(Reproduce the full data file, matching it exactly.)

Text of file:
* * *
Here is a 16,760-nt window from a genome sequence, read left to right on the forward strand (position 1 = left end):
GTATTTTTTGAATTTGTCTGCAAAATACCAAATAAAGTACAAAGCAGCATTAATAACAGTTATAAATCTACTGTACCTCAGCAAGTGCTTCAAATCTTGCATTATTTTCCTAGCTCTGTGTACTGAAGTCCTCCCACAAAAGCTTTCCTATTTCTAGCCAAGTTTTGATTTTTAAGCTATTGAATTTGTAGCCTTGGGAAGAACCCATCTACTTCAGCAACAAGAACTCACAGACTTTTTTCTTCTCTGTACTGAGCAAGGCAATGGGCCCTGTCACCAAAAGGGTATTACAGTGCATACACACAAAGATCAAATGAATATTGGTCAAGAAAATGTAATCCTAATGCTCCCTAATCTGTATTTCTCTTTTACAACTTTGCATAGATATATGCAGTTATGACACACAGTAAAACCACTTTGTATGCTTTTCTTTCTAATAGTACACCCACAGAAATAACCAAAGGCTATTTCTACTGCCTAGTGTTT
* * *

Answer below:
Here is a 16,760-nt window from a genome sequence, read left to right on the forward strand (position 1 = left end):
GTATTTTTTGAATTTGTCTGCAAAATACCAAATAAAGTACAAAGCAGCATTAATAACAGTTATAAATCTACTGTACCTCAGCAAGTGCTTCAAATCTTGCATTATTTTCCTAGCTCTGTGTACTGAAGTCCTCCCACAAAAGCTTTCCTATTTCTAGCCAAGTTTTGATTTTTAAGCTATTGAATTTGTAGCCTTGGGAAGAACCCATCTACTTCAGCAACAAGAACTCACAGACTTTTTTCTTCTCTGTACTGAGCAAGGCAATGGGCCCTGTCACCAAAAGGGTATTACAGTGCATACACACAAAGATCAAATGAATATTGGTCAAGAAAATGTAATCCTAATGCTCCCTAATCTGTATTTCTCTTTTACAACTTTGCATAGATATATGCAGTTATGACACACAGTAAAACCACTTTGTATGCTTTTCTTTCTAATAGTACACCCACAGAAATAACCAAAGGCTATTTCTACTGCCTAGTGTTT